On a windy, overcast day, we took a trip to the little village of Portencross in North Ayrshire, somewhere we’d never visited before, but somewhere we’ll definitely be returning to.
There is a small castle at Portencross, which is free to explore, but a little underwhelming compared to some of the other sprawling castles steeped in history around Scotland. The top of the castle does offer some lovely views of the coastline, the islands of Wee Cumbrae and Great Cumbrae, and even the CalMac ferries transporting passengers from Largs to Millport and back again.
From Portencross we wandered north to Hunterston Power Station. It’s a short walk, only a mile each way on a relatively flat and straight path with crocosmia, aster and yarrow growing wild on either side. We probably walked a little further as we deviated from the path a few times to scramble closer to the sea to watch the waves crashing against the rocks and so my husband could search the rock pools for crabs and other marine life – always the highlight of a trip to the seaside for him.
With everything else we’ve had going on this year, we haven’t had much time for day-trips or adventures, but we both felt refreshed after our day by the sea, enjoying the fresh air and the chance to explore somewhere new, chatting about everything and nothing, and just letting our minds and feet wander. Have a lovely week. X
Today is the start of autumn according to the meteorological calendar, and I’ve been taking some time to reflect on the year so far. It’s been a turbulent one for us, full of changes and unexpected challenges as both my husband and I started new jobs, a member of my family spent four and a half months in hospital, I temporarily lost sight in my left eye, there were two deaths in my husband’s family, and my 92-year-old nanna moved into a care home. Yet in the midst of all the stress, sorrow and upheaval, we received one piece of very welcome good news – we’re expecting a baby in February. I’m not one to count my chickens before they’ve hatched but with every passing week, we feel more hopeful and excited about starting this new chapter of our lives.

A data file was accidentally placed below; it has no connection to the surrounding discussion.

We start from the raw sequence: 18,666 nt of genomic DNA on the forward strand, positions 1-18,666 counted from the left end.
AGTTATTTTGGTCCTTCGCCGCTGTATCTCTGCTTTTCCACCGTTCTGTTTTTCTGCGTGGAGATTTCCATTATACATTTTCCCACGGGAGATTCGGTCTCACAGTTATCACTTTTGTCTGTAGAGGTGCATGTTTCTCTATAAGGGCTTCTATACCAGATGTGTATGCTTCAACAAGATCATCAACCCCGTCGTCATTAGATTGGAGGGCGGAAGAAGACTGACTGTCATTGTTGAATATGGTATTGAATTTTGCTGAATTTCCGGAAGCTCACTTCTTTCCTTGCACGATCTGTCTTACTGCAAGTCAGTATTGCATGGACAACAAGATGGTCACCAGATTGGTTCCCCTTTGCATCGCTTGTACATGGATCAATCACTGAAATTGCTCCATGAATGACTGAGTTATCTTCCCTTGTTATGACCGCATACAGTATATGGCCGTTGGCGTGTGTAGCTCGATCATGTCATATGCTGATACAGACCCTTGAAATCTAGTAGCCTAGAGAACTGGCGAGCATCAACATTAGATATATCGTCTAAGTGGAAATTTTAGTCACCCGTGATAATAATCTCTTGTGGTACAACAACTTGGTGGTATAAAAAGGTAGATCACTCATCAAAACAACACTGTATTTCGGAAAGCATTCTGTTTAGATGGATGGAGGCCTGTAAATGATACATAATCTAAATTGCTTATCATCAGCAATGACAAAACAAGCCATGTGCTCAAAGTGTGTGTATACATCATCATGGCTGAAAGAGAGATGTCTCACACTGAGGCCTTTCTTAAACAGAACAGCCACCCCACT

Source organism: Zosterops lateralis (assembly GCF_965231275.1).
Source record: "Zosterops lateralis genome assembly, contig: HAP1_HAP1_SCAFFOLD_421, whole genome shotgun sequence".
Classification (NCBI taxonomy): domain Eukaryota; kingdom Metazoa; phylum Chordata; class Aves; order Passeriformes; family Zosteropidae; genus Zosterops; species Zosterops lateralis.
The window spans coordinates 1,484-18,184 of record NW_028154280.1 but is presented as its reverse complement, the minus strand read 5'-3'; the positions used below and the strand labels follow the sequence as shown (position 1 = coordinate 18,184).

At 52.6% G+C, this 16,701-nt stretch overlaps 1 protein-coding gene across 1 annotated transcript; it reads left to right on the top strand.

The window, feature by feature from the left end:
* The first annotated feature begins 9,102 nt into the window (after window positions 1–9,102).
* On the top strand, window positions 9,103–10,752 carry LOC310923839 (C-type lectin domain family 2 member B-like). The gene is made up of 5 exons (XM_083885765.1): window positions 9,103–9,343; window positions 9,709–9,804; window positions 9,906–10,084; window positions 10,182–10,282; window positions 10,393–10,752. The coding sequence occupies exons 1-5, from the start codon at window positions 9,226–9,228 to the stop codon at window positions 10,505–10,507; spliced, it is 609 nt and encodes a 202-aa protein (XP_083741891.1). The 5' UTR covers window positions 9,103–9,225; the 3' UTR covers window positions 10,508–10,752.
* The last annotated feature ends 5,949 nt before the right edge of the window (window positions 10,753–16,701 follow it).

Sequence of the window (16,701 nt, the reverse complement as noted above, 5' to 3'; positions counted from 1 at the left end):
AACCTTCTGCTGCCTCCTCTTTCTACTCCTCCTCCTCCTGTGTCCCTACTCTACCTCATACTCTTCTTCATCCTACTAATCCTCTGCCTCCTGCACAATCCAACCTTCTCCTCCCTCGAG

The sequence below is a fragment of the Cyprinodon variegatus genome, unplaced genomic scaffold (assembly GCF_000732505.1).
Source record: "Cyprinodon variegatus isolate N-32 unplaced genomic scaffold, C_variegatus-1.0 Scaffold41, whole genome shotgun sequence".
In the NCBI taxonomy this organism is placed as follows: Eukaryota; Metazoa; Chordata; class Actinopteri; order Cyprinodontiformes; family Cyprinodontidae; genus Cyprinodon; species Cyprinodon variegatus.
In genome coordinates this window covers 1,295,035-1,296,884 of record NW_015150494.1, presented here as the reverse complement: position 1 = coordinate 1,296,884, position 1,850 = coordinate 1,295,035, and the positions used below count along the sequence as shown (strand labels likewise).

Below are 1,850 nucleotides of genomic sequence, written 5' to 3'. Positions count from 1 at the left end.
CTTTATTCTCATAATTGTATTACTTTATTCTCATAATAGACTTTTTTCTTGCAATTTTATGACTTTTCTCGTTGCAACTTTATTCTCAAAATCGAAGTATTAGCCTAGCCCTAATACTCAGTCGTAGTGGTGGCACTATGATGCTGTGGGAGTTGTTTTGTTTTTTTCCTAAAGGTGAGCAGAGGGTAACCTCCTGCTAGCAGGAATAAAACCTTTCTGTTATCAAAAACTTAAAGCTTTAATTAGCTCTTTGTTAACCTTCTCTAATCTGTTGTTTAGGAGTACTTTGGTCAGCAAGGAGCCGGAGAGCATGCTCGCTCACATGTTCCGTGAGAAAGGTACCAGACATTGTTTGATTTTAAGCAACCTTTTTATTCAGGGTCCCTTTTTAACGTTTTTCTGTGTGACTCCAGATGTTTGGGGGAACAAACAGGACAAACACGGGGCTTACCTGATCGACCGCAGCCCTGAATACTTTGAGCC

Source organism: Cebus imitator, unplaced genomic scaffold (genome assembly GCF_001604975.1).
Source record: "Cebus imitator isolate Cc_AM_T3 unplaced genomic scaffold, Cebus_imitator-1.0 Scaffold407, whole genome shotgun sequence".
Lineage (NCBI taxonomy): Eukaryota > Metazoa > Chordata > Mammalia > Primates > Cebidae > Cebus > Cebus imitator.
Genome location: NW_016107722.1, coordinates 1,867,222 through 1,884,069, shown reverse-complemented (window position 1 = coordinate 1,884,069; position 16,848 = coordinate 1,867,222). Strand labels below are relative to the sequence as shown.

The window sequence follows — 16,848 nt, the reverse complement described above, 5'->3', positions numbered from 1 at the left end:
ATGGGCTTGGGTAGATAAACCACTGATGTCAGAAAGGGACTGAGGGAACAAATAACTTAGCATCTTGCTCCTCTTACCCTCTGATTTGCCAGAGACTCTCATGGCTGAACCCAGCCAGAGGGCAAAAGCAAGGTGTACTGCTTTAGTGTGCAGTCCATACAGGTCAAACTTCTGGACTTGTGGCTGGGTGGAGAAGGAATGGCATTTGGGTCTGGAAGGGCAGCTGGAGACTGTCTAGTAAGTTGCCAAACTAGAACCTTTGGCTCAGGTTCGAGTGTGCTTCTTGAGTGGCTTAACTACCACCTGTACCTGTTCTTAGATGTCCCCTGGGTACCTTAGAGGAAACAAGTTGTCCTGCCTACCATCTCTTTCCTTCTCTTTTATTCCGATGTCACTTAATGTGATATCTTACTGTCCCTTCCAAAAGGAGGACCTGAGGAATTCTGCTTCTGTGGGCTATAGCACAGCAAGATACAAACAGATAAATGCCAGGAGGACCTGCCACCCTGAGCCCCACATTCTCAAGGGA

Our journey to parenthood has taken longer than expected, long enough for ten colleagues, three close friends, two cousins and my sister-in-law to announce their own pregnancies and welcome their babies into the world; long enough for us to be diagnosed with “unexplained infertility”; and long enough for us to imagine that children of our own might not be in our future at all. Our little miracle has taken longer than expected, but we’re so looking forward to meeting them.
I haven’t written about this before – and I’m very aware of how lucky we are – but too often online we only see the celebrations and successes from the graduations, new jobs and new homes to the engagements, weddings and baby announcements without any context or mention of the hard work, stress or uncertainty that often preceded them. Yet there have been so many times over the years that I’ve drawn comfort and inspiration from seeing how others have coped with and overcome adversity, from illness and infertility to redundancy, divorce and grief. Life is full of unexpected twists and turns, I’ve been humbled more time than I can count but I’ve been overwhelmed with joy and gratitude just as often. Have a lovely week. X